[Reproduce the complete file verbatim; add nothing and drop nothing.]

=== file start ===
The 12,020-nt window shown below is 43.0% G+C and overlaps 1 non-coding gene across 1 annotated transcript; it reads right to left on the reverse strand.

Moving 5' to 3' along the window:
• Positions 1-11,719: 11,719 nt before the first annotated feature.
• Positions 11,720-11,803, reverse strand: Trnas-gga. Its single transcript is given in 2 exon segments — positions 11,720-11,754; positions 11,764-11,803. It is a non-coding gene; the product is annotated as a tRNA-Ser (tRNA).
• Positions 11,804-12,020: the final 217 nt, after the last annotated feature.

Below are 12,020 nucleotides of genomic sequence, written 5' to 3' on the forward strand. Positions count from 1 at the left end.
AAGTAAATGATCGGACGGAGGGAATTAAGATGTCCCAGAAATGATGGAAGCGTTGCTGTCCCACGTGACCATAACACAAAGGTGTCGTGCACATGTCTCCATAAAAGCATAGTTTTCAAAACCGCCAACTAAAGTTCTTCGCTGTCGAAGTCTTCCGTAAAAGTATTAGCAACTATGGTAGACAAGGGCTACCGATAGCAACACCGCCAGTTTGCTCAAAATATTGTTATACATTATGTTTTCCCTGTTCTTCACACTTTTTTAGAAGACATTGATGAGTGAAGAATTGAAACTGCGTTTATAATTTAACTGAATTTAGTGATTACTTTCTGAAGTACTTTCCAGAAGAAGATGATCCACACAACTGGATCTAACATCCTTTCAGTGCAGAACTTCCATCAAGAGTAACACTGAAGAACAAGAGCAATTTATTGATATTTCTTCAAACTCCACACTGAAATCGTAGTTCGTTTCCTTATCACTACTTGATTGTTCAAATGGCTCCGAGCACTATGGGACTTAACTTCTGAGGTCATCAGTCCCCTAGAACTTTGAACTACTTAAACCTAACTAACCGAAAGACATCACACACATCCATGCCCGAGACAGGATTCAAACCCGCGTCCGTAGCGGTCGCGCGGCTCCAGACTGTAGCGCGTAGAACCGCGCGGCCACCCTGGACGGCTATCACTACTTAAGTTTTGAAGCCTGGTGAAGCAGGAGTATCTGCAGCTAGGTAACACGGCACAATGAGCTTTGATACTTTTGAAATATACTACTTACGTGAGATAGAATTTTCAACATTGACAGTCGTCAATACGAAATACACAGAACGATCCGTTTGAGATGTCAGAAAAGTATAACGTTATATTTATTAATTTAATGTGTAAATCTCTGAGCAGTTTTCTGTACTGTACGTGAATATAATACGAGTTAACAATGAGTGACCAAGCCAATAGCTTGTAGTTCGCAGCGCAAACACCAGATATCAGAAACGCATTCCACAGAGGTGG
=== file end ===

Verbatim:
The 12,020-nt window shown below is 43.0% G+C and overlaps 1 non-coding gene across 1 annotated transcript; it reads right to left on the reverse strand.

Moving 5' to 3' along the window:
• Positions 1-11,719: 11,719 nt before the first annotated feature.
• Positions 11,720-11,803, reverse strand: Trnas-gga. Its single transcript is given in 2 exon segments — positions 11,720-11,754; positions 11,764-11,803. It is a non-coding gene; the product is annotated as a tRNA-Ser (tRNA).
• Positions 11,804-12,020: the final 217 nt, after the last annotated feature.

Below are 12,020 nucleotides of genomic sequence, written 5' to 3' on the forward strand. Positions count from 1 at the left end.
AAGTAAATGATCGGACGGAGGGAATTAAGATGTCCCAGAAATGATGGAAGCGTTGCTGTCCCACGTGACCATAACACAAAGGTGTCGTGCACATGTCTCCATAAAAGCATAGTTTTCAAAACCGCCAACTAAAGTTCTTCGCTGTCGAAGTCTTCCGTAAAAGTATTAGCAACTATGGTAGACAAGGGCTACCGATAGCAACACCGCCAGTTTGCTCAAAATATTGTTATACATTATGTTTTCCCTGTTCTTCACACTTTTTTAGAAGACATTGATGAGTGAAGAATTGAAACTGCGTTTATAATTTAACTGAATTTAGTGATTACTTTCTGAAGTACTTTCCAGAAGAAGATGATCCACACAACTGGATCTAACATCCTTTCAGTGCAGAACTTCCATCAAGAGTAACACTGAAGAACAAGAGCAATTTATTGATATTTCTTCAAACTCCACACTGAAATCGTAGTTCGTTTCCTTATCACTACTTGATTGTTCAAATGGCTCCGAGCACTATGGGACTTAACTTCTGAGGTCATCAGTCCCCTAGAACTTTGAACTACTTAAACCTAACTAACCGAAAGACATCACACACATCCATGCCCGAGACAGGATTCAAACCCGCGTCCGTAGCGGTCGCGCGGCTCCAGACTGTAGCGCGTAGAACCGCGCGGCCACCCTGGACGGCTATCACTACTTAAGTTTTGAAGCCTGGTGAAGCAGGAGTATCTGCAGCTAGGTAACACGGCACAATGAGCTTTGATACTTTTGAAATATACTACTTACGTGAGATAGAATTTTCAACATTGACAGTCGTCAATACGAAATACACAGAACGATCCGTTTGAGATGTCAGAAAAGTATAACGTTATATTTATTAATTTAATGTGTAAATCTCTGAGCAGTTTTCTGTACTGTACGTGAATATAATACGAGTTAACAATGAGTGACCAAGCCAATAGCTTGTAGTTCGCAGCGCAAACACCAGATATCAGAAACGCATTCCACAGAGGTGG